This is not the abbey, but the parish church in the town of Fontevraud l'Abbaye.
The church of Saint Michel was built in about 1170 at the request of the abbess Audeburge of Fontevraud Abbey and built (or ar least paid for in part) by Henry II and his wife, Eleanor of Aquitaine. There are two heads carved into the vault of the choir near a rib which could be their likenesses. We haven't noticed these, even though I have taken a photo of them, so next time (and there is sure to be a next time) we are there we will report back.
This photo has a couple of interesting features: the heads which are supposedly those of Henry and Eleanor; and the blocked windows over the altar, which have subsequently plastered over and the whole wall painted to look like cut stone.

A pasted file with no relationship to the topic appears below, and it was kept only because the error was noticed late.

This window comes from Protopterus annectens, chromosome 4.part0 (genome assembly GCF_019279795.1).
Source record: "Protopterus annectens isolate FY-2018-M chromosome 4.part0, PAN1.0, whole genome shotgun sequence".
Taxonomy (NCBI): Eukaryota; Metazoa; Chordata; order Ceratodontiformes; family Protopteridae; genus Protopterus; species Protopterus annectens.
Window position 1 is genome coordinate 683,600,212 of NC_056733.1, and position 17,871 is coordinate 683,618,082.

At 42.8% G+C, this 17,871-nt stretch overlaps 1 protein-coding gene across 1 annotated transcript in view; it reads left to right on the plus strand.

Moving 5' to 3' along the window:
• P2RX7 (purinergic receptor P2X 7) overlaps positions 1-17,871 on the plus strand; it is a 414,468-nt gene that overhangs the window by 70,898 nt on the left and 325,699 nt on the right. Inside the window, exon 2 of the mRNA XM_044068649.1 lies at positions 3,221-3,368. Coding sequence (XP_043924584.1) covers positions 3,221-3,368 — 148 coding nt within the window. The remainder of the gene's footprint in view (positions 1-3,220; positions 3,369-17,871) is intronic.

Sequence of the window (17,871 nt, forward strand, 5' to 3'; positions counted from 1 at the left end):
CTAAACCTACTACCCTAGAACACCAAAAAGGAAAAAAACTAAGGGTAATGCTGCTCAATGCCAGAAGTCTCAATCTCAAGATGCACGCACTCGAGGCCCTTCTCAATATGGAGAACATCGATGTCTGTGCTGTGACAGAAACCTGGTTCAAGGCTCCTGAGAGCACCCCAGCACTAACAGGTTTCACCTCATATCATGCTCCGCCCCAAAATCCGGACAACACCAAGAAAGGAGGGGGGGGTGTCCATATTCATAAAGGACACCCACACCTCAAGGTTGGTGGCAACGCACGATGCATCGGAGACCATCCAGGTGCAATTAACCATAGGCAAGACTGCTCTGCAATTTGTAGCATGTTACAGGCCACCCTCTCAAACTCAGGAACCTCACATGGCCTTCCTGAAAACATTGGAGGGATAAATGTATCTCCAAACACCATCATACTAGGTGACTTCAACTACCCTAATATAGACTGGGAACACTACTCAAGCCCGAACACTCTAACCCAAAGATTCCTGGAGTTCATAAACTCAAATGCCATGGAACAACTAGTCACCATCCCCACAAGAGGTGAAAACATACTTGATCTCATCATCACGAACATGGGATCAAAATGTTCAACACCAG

The church was expanded in the fifteenth and seventeenth centuries, but the Romanesque core of the building is still evident - the blocked up rounded windows in the above photo, for instance, and the generally half rounded rather than pointed arches. I don't know if the low porch all around the building as shown in the top photo is unique (or even particularly romanesque), but I do really like it.
where they were erected in 1621.
but I suspect it was also from the abbey.